Gaudium mundi, nova stell caeli,
procreans solem, pariens parentem,
da manum lapsis, fer opem caducis,
Te Deo factam liquet esse scalam
qua temens summa petit Altus ima;
nos ad excelsi remeare caeli
Te beatorum chorus angelorum,
te prophetarum et apostolorum
ordo praelatam sibi cernit unam
Laus sit excelsae Triadi perennis,
quae tibi, Virgo, tribuit cornonam,
atque regnam statuitque nostram
provida matrem. Amen.
---- Hymnus, Ad I Vesperas, Liturgia Horarum.
Gaudium mundi is, all things considered, one of my favorite hymns for the Dormition/Assumption. Every time I recite this hymn, I recall those days during the waning years of John Paul II's pontificate when there was a sense of discovery upon finally accessing the Latin editions of the modern Roman liturgy. The books were absurdly scarce at that time, perhaps because we were in between new typical editions of both the Missale Romanum and Liturgia Horarum.
Gaudium mundi was, for whatever reason, a text I latched onto. At this time the greater trend was to argue that the Roman Church needed a faithful translation of the vernacular to set things right and inculcate a sense of the supernatural. My position was in the extreme minority. I maintained that the path forward consists not in vernacular translation, but in rediscovery and total reapplication of Latin in the liturgy to the exclusion of the vernacular. This argument resisted on the principle that the Latin text contain a substantial amount of connotation and subtle illusion that even literal one-to-one translation fails to adequately convey the intention of the text.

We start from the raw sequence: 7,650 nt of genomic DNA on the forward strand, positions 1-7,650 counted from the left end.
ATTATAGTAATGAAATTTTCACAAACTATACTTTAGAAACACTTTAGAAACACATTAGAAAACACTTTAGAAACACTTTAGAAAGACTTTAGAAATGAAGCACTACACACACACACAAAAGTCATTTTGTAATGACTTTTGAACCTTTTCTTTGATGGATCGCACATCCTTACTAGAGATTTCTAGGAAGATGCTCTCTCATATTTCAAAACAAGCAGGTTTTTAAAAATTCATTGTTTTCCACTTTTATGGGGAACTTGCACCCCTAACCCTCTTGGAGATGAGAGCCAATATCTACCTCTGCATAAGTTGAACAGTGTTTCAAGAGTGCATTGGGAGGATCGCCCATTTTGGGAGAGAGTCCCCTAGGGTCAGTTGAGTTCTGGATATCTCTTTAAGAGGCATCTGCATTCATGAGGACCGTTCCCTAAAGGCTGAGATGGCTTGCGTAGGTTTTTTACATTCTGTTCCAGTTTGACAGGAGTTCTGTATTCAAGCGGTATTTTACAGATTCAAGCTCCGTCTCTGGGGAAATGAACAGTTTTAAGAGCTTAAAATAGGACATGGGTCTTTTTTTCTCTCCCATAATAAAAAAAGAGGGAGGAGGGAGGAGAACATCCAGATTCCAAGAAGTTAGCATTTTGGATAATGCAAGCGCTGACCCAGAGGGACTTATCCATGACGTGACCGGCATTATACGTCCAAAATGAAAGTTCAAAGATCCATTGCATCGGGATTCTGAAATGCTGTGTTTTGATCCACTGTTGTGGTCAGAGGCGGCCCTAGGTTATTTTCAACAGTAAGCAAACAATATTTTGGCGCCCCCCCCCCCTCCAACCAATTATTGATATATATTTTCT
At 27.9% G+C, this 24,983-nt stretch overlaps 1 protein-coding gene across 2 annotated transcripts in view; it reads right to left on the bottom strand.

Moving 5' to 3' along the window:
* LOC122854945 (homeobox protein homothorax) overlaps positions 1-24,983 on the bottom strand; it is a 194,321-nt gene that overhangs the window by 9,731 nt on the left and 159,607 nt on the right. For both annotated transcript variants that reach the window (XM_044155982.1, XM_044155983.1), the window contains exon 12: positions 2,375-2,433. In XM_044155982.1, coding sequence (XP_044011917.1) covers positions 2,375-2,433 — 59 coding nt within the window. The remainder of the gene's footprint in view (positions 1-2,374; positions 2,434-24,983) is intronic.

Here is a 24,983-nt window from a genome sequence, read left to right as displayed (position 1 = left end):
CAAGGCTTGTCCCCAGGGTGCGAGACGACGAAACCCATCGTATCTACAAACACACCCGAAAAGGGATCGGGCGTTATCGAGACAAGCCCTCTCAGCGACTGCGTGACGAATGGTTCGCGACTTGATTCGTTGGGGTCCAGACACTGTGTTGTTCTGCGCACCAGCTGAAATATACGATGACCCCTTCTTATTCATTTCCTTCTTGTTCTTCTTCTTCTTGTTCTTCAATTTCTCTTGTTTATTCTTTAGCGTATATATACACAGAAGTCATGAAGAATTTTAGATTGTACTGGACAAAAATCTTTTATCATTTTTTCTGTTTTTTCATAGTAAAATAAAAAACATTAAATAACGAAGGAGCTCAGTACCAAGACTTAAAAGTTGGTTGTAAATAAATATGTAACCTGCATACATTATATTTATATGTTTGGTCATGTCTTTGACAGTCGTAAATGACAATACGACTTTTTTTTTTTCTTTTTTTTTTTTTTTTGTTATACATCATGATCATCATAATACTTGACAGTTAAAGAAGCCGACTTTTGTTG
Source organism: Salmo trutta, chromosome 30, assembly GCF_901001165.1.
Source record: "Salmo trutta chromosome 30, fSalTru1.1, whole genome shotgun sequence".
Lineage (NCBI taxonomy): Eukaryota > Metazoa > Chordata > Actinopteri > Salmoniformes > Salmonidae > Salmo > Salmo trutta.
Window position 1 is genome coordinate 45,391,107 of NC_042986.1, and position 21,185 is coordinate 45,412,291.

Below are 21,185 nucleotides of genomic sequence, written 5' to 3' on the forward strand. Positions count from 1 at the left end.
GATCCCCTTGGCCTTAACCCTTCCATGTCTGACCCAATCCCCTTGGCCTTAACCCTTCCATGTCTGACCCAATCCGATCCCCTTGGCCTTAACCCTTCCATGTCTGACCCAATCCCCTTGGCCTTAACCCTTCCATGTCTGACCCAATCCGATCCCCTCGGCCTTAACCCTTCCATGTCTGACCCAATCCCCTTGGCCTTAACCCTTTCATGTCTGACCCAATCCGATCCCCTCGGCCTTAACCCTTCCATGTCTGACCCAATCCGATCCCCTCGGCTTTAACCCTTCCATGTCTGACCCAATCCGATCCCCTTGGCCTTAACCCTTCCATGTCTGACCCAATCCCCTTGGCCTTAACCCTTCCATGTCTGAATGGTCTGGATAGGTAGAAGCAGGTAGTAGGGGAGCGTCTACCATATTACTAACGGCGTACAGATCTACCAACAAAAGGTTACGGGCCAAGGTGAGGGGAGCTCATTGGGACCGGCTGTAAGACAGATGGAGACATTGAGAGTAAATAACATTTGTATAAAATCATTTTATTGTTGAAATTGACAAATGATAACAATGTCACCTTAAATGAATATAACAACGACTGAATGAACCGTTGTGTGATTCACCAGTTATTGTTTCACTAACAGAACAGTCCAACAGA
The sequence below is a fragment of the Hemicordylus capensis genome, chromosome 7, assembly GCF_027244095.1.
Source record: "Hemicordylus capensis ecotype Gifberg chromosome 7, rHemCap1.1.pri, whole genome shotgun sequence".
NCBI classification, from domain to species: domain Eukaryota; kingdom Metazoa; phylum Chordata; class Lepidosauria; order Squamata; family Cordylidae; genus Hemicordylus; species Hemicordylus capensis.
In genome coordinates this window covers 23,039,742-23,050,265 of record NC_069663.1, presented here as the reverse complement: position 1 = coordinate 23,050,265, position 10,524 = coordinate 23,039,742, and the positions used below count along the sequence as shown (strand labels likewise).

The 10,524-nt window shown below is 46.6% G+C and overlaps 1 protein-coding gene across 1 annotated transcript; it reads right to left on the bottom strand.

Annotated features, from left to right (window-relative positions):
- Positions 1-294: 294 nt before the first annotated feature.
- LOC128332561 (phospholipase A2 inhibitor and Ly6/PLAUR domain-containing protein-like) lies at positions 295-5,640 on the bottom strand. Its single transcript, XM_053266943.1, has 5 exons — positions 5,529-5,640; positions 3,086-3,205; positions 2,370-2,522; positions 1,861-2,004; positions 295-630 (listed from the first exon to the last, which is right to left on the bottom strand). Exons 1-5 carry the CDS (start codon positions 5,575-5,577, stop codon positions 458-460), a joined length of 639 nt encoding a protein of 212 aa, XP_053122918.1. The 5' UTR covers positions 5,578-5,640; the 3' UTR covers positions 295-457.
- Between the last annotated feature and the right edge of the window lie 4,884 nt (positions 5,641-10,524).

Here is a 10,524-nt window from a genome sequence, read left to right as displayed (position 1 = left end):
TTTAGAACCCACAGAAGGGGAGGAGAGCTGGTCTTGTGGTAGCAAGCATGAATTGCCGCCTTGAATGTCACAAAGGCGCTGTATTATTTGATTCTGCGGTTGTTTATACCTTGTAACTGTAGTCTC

Flash forward almost twenty years and the accounting of the English translation of the Latin liturgy has somewhat proven my position. From the first ICEL draft to the abhorrent offense against proper English syntax published in 2011, there has failed to be an adequate translation of the revised liturgical books.
Gaudium mundi is enough to remind me that, all things considered, the Liturgia Horarum does in fact have a leg up on its predecessor. The denigration of the Roman liturgy (particularly the hours) is a five centuries old problem. Urban VIII's dissolution of the traditional corpus of Latin hymns demonstrates that even in the pre-modern period the highest authorities of the Roman Church were quite willing to denigrate Tradition in the name of innovation - based upon one man's whim. If the reform of the Roman liturgy did on thing right, if the Liturgia Horarum can say is has one rather big notch in its favor, it is the restoration (more or less) of the corpus of ancient Latin hymns and the abolition of the baroque, neo-classical monstrosities imposed by Urban VIII. Not withstanding the structural criticisms one can levy against it, the Liturgia Horarum reestablished some liturgical normalcy to the celebration of the hours.
Spend some time with Gaudium mundi. Whatever your ecclesiastical affiliation, this hymn is well worth your time.